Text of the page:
Latinos, Hasidic Jews and whites Three worlds meet in Williamsburg, but do they mix?
By Eileen Markey
Three worlds intersect on Broadway and Marcy Avenue, in the shadow of the elevated J, M and, Z subway lines in Williamsburg, Brooklyn. Descriptions of the neighborhood, even its name, vary depending on who is talking.
People who have lived in the neighborhood next to the Brooklyn Navy Yard for decades say will tell you it is a poor and working- class community of Puerto Ricans that is lately folding in Dominican and Mexican immigrants.
A younger person, white, who recently moved from Manhattan will calls the area North sSide and describes it as a place for artists and trend- setters, a neighborhood of young professionals, fashion boutiques and juice bars.
The New Face of Civil Rights
By Kristi Nelson
His last words have been immortalized by Asian-Americans across the country. Shortly before Vincent Chin faded into unconsciousness -- after a Detroit auto worker had already assumed Chin was Japanese, blamed him for problems in the U.S. auto industry, then bludgeoned him with a baseball bat -- he managed to say, "This isn't fair." The 27-year-old Chinese man died four days later; one day before he was to be married. His attackers, two white men, were never sent to jail.
Chinís death in 1982 at the hands of Ronald Ebens and Ebensí stepson, who held Chin down during the beating, was a defining moment for Asian-Americans everywhere. The event marks what many believe to be the beginning of a new era of civil rights for Asian-Americans, the point where various Asian ethnic groups and organizations began to work together to respond to racism and fight for civil rights.
Black and Asians find common ground with martial arts filmsBy Janet Paskin
Two blocks from the heart of Chinatown and three stories up, the headquarters of the American Fuzhou Three Mountain Martial Arts Federation is almost totally empty, except for a table and chairs. A few spears stand along one wall, flagpoles lean on the opposite wall, and two brightly -colored dragon heads rest on shelves at the back of the room., but the space is more empty than full, and the general effect is spare.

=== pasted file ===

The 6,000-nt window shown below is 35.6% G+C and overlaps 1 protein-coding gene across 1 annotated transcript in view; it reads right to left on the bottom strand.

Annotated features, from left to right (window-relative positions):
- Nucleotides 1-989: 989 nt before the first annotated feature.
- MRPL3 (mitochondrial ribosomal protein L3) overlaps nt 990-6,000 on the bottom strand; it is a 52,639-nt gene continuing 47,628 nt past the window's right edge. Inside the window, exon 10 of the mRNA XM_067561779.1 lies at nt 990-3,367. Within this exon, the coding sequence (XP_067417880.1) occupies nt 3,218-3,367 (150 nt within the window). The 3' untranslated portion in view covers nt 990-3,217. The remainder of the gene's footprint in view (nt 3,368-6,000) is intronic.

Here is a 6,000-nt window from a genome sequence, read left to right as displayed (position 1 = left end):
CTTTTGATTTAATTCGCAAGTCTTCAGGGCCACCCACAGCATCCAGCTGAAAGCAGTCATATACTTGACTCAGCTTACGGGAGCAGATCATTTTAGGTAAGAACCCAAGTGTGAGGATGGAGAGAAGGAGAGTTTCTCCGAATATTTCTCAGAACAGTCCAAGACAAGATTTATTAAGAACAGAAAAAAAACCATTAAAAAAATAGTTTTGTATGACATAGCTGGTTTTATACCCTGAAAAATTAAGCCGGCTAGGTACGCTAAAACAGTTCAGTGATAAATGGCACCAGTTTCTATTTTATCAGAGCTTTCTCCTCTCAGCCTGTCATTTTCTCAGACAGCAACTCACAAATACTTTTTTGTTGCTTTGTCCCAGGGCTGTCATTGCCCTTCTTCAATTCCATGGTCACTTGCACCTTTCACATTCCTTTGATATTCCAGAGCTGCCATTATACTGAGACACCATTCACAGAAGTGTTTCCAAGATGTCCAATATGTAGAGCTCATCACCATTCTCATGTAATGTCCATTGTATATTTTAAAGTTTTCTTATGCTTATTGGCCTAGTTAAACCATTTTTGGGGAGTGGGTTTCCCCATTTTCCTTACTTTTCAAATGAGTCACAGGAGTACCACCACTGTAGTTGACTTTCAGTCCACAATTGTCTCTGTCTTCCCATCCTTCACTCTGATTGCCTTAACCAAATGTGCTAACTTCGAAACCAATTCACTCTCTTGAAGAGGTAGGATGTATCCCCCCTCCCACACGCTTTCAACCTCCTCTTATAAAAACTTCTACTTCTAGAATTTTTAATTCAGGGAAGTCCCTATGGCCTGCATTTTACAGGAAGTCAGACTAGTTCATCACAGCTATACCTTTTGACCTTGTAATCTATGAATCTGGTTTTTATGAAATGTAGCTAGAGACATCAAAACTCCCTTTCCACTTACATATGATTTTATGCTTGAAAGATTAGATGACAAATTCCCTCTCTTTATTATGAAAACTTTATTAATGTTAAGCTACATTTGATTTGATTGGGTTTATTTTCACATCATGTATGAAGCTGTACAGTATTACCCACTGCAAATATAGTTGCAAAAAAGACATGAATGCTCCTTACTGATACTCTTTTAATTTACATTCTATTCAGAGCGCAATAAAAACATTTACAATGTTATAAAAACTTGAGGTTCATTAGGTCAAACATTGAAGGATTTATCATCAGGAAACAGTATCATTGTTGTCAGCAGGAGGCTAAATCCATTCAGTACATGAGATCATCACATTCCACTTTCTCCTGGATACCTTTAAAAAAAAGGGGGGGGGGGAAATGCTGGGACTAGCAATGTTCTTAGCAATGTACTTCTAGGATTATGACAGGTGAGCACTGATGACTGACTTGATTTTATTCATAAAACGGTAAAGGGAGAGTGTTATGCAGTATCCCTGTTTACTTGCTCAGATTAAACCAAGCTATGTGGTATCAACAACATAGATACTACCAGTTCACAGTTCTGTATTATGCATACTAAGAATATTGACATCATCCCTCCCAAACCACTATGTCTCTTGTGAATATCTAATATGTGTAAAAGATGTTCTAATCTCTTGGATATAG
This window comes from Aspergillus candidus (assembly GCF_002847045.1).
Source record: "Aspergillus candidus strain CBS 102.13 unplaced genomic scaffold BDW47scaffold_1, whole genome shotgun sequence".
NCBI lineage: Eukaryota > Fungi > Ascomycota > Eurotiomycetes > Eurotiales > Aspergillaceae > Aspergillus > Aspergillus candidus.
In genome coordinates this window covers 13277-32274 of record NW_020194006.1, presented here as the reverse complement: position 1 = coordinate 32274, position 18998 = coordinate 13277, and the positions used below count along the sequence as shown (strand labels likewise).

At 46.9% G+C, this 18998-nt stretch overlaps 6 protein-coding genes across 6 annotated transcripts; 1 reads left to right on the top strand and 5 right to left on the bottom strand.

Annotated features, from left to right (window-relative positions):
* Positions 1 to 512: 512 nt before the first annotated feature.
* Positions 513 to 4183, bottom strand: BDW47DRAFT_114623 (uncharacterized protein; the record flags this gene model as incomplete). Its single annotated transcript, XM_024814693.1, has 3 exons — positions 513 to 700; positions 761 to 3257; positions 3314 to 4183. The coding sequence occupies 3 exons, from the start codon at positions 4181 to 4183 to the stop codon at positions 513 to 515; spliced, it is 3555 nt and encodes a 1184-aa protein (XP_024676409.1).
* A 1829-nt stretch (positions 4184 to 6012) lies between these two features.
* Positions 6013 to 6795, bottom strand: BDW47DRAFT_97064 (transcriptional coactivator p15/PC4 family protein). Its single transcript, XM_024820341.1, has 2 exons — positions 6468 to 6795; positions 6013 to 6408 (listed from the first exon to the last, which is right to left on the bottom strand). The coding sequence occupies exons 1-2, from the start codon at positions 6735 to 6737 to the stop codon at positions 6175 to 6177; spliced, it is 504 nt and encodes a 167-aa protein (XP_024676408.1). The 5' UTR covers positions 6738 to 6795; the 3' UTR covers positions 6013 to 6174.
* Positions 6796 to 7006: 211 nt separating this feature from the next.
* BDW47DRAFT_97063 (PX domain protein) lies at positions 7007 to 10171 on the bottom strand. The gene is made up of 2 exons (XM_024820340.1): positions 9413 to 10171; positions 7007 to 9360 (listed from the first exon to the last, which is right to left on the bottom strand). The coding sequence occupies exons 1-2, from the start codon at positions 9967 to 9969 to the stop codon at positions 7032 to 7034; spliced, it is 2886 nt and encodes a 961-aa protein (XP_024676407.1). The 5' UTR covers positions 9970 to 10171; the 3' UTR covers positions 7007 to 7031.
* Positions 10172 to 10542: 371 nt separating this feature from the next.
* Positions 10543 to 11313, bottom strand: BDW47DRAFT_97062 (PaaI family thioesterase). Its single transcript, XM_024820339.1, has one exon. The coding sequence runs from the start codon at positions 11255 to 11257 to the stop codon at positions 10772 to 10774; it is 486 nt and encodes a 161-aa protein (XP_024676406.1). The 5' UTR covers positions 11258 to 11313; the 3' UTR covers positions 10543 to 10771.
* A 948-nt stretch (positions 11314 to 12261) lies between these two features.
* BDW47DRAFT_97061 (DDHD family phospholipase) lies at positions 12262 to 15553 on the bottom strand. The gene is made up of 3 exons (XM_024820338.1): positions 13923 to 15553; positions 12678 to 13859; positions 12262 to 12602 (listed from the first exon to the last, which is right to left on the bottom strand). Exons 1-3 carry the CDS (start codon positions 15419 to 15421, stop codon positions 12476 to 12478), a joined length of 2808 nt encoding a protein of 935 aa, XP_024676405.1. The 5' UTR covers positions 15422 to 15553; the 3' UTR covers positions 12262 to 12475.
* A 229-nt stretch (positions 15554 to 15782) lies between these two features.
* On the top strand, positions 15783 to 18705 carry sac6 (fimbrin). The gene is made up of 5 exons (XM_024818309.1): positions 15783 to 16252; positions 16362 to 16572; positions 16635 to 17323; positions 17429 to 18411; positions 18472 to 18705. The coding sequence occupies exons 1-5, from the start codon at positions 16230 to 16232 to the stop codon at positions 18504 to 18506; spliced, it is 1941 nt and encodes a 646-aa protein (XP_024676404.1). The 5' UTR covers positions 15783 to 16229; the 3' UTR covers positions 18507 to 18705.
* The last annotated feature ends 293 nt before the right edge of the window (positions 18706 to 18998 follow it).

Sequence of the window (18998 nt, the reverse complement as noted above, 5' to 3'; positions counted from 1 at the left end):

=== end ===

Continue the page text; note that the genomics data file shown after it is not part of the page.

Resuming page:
Once a month, the Ffederationís 100 members - all men, all Chinese, all older than 40, and all practitioners of martial arts - gather here and talk about teaching martial arts to their children.
"In this environment, a lot of kids donít want to learn," said Yuen Sang Or said through an interpreter. Or, 49, is a businessman and community leader in Chinatown and a member of the Ffederation. "A lot of American-born Chinese donít like karate or martial arts. They like baseball."
Barnes & Noble Says No to Harlem USA
By Irina Slutsky
Getting corporate Americaís approval has been hard for Harlem. It took years to persuade Starbucks, Blockbuster and Duane Reade to open stores in the most famous African-American community in the country and to join the booming retail commerce on Harlemís main drag, 125th Street. Now that they are there, the retailers are making profits far beyond projections. But though mainstream retailers now know they can peddle coffee, rent videos and fill prescriptions, there is one type of merchandise they cannot see selling in Harlem: books.
After evaluating Harlem USA, the multimillion-dollar mall built in partnership with Disney and Magic Johnson Theaters, as a possible location for its next store in New York, Barnes & Noble decided not to sign a lease. "It is not the right site for us," said Deborah Williams, director of media services at Barnes & Noble who visited the complex. When pressed for an explanation, she said, "It did not make financial sense."